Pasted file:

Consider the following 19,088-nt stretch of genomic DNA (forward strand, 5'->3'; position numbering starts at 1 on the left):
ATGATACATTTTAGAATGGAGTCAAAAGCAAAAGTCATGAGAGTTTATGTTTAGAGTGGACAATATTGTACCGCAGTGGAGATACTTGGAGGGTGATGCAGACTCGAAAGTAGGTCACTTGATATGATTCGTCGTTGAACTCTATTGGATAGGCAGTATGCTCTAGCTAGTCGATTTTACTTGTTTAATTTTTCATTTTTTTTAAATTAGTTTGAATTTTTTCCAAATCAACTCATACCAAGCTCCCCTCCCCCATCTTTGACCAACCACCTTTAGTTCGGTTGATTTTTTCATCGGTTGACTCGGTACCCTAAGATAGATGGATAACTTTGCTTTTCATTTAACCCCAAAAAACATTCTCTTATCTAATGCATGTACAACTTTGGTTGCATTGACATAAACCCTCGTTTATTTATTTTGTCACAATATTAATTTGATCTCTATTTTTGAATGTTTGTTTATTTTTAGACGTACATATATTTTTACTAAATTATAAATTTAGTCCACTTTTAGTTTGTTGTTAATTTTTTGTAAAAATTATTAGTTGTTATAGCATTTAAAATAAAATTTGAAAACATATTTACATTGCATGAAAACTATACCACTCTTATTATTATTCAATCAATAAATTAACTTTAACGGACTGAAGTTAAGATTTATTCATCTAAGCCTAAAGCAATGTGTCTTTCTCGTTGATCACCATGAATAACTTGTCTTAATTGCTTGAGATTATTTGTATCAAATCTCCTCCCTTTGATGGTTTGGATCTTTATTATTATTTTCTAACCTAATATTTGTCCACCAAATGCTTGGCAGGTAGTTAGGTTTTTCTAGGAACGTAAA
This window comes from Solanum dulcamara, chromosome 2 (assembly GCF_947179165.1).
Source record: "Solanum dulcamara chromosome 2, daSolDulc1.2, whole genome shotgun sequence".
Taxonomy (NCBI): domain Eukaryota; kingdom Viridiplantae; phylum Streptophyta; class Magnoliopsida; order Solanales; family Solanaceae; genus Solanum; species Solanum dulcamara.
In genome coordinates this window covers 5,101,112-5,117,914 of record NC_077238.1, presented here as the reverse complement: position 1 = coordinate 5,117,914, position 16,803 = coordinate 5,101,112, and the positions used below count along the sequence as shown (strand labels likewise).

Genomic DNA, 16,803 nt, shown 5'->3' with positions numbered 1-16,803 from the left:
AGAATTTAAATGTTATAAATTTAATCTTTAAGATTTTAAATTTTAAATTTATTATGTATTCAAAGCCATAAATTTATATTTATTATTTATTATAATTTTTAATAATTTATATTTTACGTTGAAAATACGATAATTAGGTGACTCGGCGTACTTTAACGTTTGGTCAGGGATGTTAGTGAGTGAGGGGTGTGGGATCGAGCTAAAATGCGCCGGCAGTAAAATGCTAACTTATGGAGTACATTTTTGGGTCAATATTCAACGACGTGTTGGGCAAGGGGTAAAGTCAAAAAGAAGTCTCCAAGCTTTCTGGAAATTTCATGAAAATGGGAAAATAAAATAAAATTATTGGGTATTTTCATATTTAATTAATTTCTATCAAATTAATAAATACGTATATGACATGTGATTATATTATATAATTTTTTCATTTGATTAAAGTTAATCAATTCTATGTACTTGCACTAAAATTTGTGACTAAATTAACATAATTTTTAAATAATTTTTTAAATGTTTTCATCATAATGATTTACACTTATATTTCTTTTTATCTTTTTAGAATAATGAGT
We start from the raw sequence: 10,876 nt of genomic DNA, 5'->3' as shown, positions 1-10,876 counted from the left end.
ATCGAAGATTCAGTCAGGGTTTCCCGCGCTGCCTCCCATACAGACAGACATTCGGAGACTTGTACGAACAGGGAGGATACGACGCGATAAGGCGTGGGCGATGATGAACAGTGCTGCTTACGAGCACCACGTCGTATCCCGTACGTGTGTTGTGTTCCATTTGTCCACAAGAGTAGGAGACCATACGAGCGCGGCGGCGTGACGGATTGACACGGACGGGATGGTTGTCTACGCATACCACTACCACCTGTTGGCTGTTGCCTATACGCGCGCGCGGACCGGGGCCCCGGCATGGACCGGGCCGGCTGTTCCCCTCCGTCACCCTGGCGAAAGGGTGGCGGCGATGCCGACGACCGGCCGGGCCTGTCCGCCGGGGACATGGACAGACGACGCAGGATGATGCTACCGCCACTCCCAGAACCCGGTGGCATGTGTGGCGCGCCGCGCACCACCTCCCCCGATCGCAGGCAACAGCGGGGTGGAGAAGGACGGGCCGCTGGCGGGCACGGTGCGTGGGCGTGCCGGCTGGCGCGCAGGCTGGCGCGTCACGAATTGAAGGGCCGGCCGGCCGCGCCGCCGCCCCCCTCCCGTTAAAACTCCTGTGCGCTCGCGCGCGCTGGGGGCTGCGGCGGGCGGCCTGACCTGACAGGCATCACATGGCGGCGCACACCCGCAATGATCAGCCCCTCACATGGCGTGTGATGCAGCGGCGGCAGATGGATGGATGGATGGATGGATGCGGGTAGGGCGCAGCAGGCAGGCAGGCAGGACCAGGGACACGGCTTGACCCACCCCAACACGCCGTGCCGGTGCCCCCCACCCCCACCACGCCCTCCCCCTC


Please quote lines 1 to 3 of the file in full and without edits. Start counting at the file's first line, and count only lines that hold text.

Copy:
Consider the following 19,088-nt stretch of genomic DNA (forward strand, 5'->3'; position numbering starts at 1 on the left):
ATGATACATTTTAGAATGGAGTCAAAAGCAAAAGTCATGAGAGTTTATGTTTAGAGTGGACAATATTGTACCGCAGTGGAGATACTTGGAGGGTGATGCAGACTCGAAAGTAGGTCACTTGATATGATTCGTCGTTGAACTCTATTGGATAGGCAGTATGCTCTAGCTAGTCGATTTTACTTGTTTAATTTTTCATTTTTTTTAAATTAGTTTGAATTTTTTCCAAATCAACTCATACCAAGCTCCCCTCCCCCATCTTTGACCAACCACCTTTAGTTCGGTTGATTTTTTCATCGGTTGACTCGGTACCCTAAGATAGATGGATAACTTTGCTTTTCATTTAACCCCAAAAAACATTCTCTTATCTAATGCATGTACAACTTTGGTTGCATTGACATAAACCCTCGTTTATTTATTTTGTCACAATATTAATTTGATCTCTATTTTTGAATGTTTGTTTATTTTTAGACGTACATATATTTTTACTAAATTATAAATTTAGTCCACTTTTAGTTTGTTGTTAATTTTTTGTAAAAATTATTAGTTGTTATAGCATTTAAAATAAAATTTGAAAACATATTTACATTGCATGAAAACTATACCACTCTTATTATTATTCAATCAATAAATTAACTTTAACGGACTGAAGTTAAGATTTATTCATCTAAGCCTAAAGCAATGTGTCTTTCTCGTTGATCACCATGAATAACTTGTCTTAATTGCTTGAGATTATTTGTATCAAATCTCCTCCCTTTGATGGTTTGGATCTTTATTATTATTTTCTAACCTAATATTTGTCCACCAAATGCTTGGCAGGTAGTTAGGTTTTTCTAGGAACGTAAA
This window comes from Solanum dulcamara, chromosome 2 (assembly GCF_947179165.1).